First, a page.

It's time for Canada's banks to change their signs and wave the Maple Leaf. For years, they've promoted the use of letter-only, alphabet-soup names. It's the "no fixed address" approach, presumably to look more global. But now that they're big man on the world banking campus, they can brag about their heritage rather than hide it.
The stately Royal Bank of Canada has been RBC Royal Bank while Toronto-Dominion Bank preferred TD Bank Financial Group. Let's face it: When you buy banks in the U.S., as these two did in recent years, you don't want to rub it in the faces of Americans - particularly since they can't come up here and buy ours.
So they went and got themselves international code names. And they're not the only ones. Think HSBC or UBS. Unless you're from Switzerland or a banking aficionado, you might not have known the latter is Swiss. Then there's RBS, Royal Bank of Scotland, now largely owned by the people of Britain.
These neutered names give banks an air of international intrigue, a secret-agent-man feel. Canadian banks, when they've crossed the border, have wanted to slip into a kind of London Fog trench coat, indicating a "we're from everywhere" identity. No doubt it took years of high-level deliberation, focus groups and hours of billable consulting time to come up with this ABC, do-re-mi, global branding strategy.
But now, Canadian banks have more reason to be proud than ever. Listen to every bank CEO, as well as federal Finance Minister Jim Flaherty, tell you how well our banks have held up during the global financial meltdown.
And they're right. Even the World Economic Forum has trumpeted how great Canadian banks are compared with those in the rest of the world. Our banks, after all, haven't taken any sugar from Daddy like that Troubled Asset Relief Program money down south.
Meanwhile, look at those once gung-ho, aggressive U.S. banks, the ones that were allowed to merge and get all those economies of scale that made Canadian bankers envious - American bankers are back on training wheels after they loused it up for the rest of the world.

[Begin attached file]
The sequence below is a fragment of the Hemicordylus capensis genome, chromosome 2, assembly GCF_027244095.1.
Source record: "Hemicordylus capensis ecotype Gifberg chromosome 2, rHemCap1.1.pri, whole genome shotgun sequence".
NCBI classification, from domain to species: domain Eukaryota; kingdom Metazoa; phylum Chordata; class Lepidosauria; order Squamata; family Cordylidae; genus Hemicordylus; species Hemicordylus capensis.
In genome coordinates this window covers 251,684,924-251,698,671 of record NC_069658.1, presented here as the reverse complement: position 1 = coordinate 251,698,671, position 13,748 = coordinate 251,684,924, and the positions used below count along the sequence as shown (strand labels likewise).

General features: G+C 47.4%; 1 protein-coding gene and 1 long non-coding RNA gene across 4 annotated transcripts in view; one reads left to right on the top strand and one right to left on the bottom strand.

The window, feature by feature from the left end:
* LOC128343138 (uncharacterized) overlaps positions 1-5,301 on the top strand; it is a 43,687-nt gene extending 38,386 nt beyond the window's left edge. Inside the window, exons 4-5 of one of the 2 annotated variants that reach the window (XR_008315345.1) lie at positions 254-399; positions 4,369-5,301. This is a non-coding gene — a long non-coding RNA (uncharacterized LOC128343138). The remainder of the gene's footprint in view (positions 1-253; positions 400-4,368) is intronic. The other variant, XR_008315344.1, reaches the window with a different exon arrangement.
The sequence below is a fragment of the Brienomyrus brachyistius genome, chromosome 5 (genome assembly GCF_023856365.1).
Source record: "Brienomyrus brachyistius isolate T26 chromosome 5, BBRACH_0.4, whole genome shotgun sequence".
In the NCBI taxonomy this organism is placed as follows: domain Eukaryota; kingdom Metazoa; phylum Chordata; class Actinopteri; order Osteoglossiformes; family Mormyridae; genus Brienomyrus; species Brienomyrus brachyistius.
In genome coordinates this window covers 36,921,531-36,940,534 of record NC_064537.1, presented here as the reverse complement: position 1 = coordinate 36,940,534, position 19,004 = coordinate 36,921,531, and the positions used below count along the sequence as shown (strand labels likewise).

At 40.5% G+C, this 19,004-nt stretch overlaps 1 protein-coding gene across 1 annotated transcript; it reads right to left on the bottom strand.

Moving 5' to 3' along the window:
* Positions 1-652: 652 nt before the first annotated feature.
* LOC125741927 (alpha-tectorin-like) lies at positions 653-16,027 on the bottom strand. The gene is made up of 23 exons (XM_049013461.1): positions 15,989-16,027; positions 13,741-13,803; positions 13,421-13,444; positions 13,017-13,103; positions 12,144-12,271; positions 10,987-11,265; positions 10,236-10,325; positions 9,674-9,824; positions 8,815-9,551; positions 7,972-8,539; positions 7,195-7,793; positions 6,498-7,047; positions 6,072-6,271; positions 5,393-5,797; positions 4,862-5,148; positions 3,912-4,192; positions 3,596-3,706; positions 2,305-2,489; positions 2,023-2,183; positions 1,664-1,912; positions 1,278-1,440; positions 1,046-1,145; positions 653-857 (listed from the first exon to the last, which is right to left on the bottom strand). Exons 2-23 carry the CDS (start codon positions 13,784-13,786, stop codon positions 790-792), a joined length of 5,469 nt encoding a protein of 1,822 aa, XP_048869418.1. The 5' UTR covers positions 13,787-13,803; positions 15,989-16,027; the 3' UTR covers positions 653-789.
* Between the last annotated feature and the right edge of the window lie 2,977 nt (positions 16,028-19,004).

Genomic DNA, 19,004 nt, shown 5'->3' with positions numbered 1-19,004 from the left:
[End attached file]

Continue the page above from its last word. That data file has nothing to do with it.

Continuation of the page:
So, what about the branding of Canada's banks now? Take Canadian Imperial Bank of Commerce. What a regal and safe whiff that big, clunky name gives off rather than the sound of hard-charging CIBC.
I can see the meetings now. The consultants come in with their PowerPoint locked and loaded, full of charts and graphs on the research they've done on Canada's brand abroad, particularly in banking. The new message: There's no place like home. Besides, they argue, wouldn't those terrified American depositors like to know their money is in a safe, Canadian-run bank? Wouldn't people in New Jersey now love to see they're putting money in the Toronto-Dominion Bank rather than the blander-sounding TD? Wouldn't folks in South Carolina be relieved as they drive up to the Royal Bank of Canada rather than the camouflage represented by just RBC?
And lo and behold, Royal is onto it. In The Wall Street Journal recently, there was a half page ad from "RBC, Royal Bank of Canada." Proudly displaying its full Canadian name, the bank has also been sponsoring the ticker on CNBC.
You can almost hear the directive from head office: "Get out there and change the signs, boys."
Howard Green is anchor of Headline and Market Call Tonight with the Business News Network.